The position of Kasper can probably only be understood against the background of his remarks on political theology, in which he states, “To proclaim the faith so that it speaks to this reality means today to articulate it in socially relevant terms.” Thus for him, “to ask about the social efficacy of faith is therefore a quite proper theological question.” 
However, how is the social relevance and efficiency of faith to be ensured? After all that we have noted, Kasper’s answer would probably be something like the following: by evaluating the salvation-historical implications of the actual course of history and those “signs of the times” that suggest these implications. Now there is, as Kasper notes, one thing certainly interpreted by him as such a sign of the times: “There is a history of human freedom in which we have been constantly discovering more and more the value of personal conscience.” 
As far as ecclesiastical politics is concerned, the position spells itself out like this:
If differences arise between the official doctrinal teaching of the Church and the laity’s everyday experience of the faith—as is often the case today—these conflicts cannot be resolved simply by a repetition and tightening up of the traditional dogmatic formulas without discussion. The truth of the Gospel can only emerge from a consensus. An attitude of obedience to ecclesiastical authority is not the principal expression of the ecclesiality of faith.
For, according to Kasper, ecclesiastical obedience must be a reciprocal relationship: “Obedience in the Church can never be described as a one-way process.” 
Thus, not only are the people of the Church obliged to obey the Magisterium, but also conversely, the Magisterium is obliged to obey the people of the Church.
We are not therefore talking about the infallibility of rigid and lifeless propositions, but the infallibility of living historical authorities. These authorities can speak historically as a particular situation demands, and can, if necessary, reinterpret their earlier statement historically in a new situation. 
The principal authority, the one which can claim definitiveness when declaring the Gospel, is the Church as a whole […] The infallibility of the teaching authority is thus part of the infallibility of the Church as a whole. 
Thus he would have the authority of the Magisterium depend on the consensus of the faithful.
A Church built on dialogue and consensus ceases being “a system of fear from which freedom is absent.” It is not acceptable to preserve in the Church a “rule of absolute power. It is only possible to make the faith of the Church credible by setting about a serious renewal of the Church.”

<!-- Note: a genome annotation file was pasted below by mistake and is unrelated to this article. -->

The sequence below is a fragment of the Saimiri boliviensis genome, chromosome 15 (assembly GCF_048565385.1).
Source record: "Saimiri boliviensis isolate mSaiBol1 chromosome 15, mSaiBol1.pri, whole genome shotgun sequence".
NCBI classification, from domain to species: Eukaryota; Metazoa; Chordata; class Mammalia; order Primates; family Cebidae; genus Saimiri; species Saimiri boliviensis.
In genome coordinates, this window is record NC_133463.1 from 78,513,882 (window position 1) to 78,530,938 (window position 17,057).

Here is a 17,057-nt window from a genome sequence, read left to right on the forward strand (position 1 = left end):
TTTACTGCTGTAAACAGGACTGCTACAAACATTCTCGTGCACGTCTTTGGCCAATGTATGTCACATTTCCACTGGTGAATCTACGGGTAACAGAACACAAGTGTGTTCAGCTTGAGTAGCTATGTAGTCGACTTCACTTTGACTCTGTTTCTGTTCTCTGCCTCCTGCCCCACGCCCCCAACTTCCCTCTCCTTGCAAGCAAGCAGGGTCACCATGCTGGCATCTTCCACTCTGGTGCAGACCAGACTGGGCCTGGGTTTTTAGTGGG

It is hard to resist the impression that significant forces in the Church intend to impose on the double Synod currently in progress a program of “serious renewal” in Kasper’s sense, in which the modification of the moral teaching of the Church only represents the beginning—though a grave beginning.
Of particular importance in this context is the ecclesiological foundation, with which Kasper secures his ecclesiastical political position, and in which historicity in turn plays a central role. The Church “bears the form of history and is bound by the law of history. It must be again and again led by the Holy Spirit into all truth (see John 16:13).”  “Thus ecclesiology stands in the framework of pneumatology.” Kasper describes this as a “function of pneumatology.”  However—and on the following point not enough weight can be laid: “In this connection, the spirit is not primarily the third divine person, but the power by which the saving action of God in Jesus Christ is present in history.” 
But what does this spiritual “power” do? After all that we have seen so far it seems that it guides the Church on the historical path. But to where does this path lead the Church?
In the historical journey of the Church, the return of the whole history to God is taking place in its beginnings [….] The whole reality of creation from the very beginning was created for Christ (Colossians 1:16, Ephesians 1:10) and related to salvation history. Even the reality of creation is therefore determined through and through by history. 
At this point, Kasper refers in a footnote to Teilhard de Chardin, in which he explains: “The importance for Christian faith of an evolutionary view of the world was repeatedly stressed above all by Father Teilhard de Chardin.” 
This is in fact the crux of the matter. It turns specifically on the question of who or what is that ominous spirit, by whose power “the saving action of God is present in Jesus Christ in history” if he is not the third divine person? The answer to this question can be derived from Kasper’s reference to Teilhard de Chardin. For Teilhard’s eschatology of the Omega point describes a return of world and history to God, as a result of an evolutionary process of development and self-perfection taking place in history. This historical-philosophical pattern corresponds structurally to that of German idealism, especially the Hegelian philosophy of spirit. According to Hegel, history is in fact a process of development in which the absolute spirit comes to itself by synthesizing its “being-in-itself” with its “being-for-itself” into a “being in-and-for-itself,” and at the end returns to itself and grasps itself as the true which is the real.